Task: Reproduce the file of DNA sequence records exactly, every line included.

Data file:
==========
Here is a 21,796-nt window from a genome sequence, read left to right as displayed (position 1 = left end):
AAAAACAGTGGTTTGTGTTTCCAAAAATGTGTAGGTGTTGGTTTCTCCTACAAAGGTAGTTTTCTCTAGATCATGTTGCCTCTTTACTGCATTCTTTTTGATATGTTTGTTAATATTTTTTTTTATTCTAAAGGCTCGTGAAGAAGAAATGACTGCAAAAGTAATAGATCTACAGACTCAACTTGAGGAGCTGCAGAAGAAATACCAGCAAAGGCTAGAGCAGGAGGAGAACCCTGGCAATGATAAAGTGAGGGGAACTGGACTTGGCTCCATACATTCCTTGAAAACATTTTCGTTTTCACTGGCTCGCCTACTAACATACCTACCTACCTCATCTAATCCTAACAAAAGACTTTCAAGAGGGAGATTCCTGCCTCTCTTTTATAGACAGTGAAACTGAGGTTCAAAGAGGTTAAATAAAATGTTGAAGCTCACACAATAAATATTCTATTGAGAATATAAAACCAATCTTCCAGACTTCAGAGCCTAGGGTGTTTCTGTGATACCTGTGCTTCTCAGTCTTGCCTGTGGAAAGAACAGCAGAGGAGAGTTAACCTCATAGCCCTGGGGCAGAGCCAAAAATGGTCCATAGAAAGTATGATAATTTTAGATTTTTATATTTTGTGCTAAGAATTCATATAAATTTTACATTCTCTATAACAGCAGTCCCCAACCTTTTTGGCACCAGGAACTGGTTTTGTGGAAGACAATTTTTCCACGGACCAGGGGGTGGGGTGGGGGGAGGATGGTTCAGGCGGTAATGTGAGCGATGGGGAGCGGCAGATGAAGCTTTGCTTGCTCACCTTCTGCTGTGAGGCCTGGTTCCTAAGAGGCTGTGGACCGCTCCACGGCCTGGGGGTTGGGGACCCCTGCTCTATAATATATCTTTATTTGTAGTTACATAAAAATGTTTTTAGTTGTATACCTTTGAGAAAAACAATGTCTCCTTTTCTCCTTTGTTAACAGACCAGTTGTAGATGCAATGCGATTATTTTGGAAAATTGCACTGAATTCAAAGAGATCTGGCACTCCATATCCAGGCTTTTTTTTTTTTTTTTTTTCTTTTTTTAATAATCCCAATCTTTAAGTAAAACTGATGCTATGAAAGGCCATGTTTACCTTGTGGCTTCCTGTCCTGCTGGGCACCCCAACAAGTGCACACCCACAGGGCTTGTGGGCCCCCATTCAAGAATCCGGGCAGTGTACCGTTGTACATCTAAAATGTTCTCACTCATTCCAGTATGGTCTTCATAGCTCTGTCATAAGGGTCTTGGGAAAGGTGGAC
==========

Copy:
Here is a 21,796-nt window from a genome sequence, read left to right as displayed (position 1 = left end):
AAAAACAGTGGTTTGTGTTTCCAAAAATGTGTAGGTGTTGGTTTCTCCTACAAAGGTAGTTTTCTCTAGATCATGTTGCCTCTTTACTGCATTCTTTTTGATATGTTTGTTAATATTTTTTTTTATTCTAAAGGCTCGTGAAGAAGAAATGACTGCAAAAGTAATAGATCTACAGACTCAACTTGAGGAGCTGCAGAAGAAATACCAGCAAAGGCTAGAGCAGGAGGAGAACCCTGGCAATGATAAAGTGAGGGGAACTGGACTTGGCTCCATACATTCCTTGAAAACATTTTCGTTTTCACTGGCTCGCCTACTAACATACCTACCTACCTCATCTAATCCTAACAAAAGACTTTCAAGAGGGAGATTCCTGCCTCTCTTTTATAGACAGTGAAACTGAGGTTCAAAGAGGTTAAATAAAATGTTGAAGCTCACACAATAAATATTCTATTGAGAATATAAAACCAATCTTCCAGACTTCAGAGCCTAGGGTGTTTCTGTGATACCTGTGCTTCTCAGTCTTGCCTGTGGAAAGAACAGCAGAGGAGAGTTAACCTCATAGCCCTGGGGCAGAGCCAAAAATGGTCCATAGAAAGTATGATAATTTTAGATTTTTATATTTTGTGCTAAGAATTCATATAAATTTTACATTCTCTATAACAGCAGTCCCCAACCTTTTTGGCACCAGGAACTGGTTTTGTGGAAGACAATTTTTCCACGGACCAGGGGGTGGGGTGGGGGGAGGATGGTTCAGGCGGTAATGTGAGCGATGGGGAGCGGCAGATGAAGCTTTGCTTGCTCACCTTCTGCTGTGAGGCCTGGTTCCTAAGAGGCTGTGGACCGCTCCACGGCCTGGGGGTTGGGGACCCCTGCTCTATAATATATCTTTATTTGTAGTTACATAAAAATGTTTTTAGTTGTATACCTTTGAGAAAAACAATGTCTCCTTTTCTCCTTTGTTAACAGACCAGTTGTAGATGCAATGCGATTATTTTGGAAAATTGCACTGAATTCAAAGAGATCTGGCACTCCATATCCAGGCTTTTTTTTTTTTTTTTTTTCTTTTTTTAATAATCCCAATCTTTAAGTAAAACTGATGCTATGAAAGGCCATGTTTACCTTGTGGCTTCCTGTCCTGCTGGGCACCCCAACAAGTGCACACCCACAGGGCTTGTGGGCCCCCATTCAAGAATCCGGGCAGTGTACCGTTGTACATCTAAAATGTTCTCACTCATTCCAGTATGGTCTTCATAGCTCTGTCATAAGGGTCTTGGGAAAGGTGGAC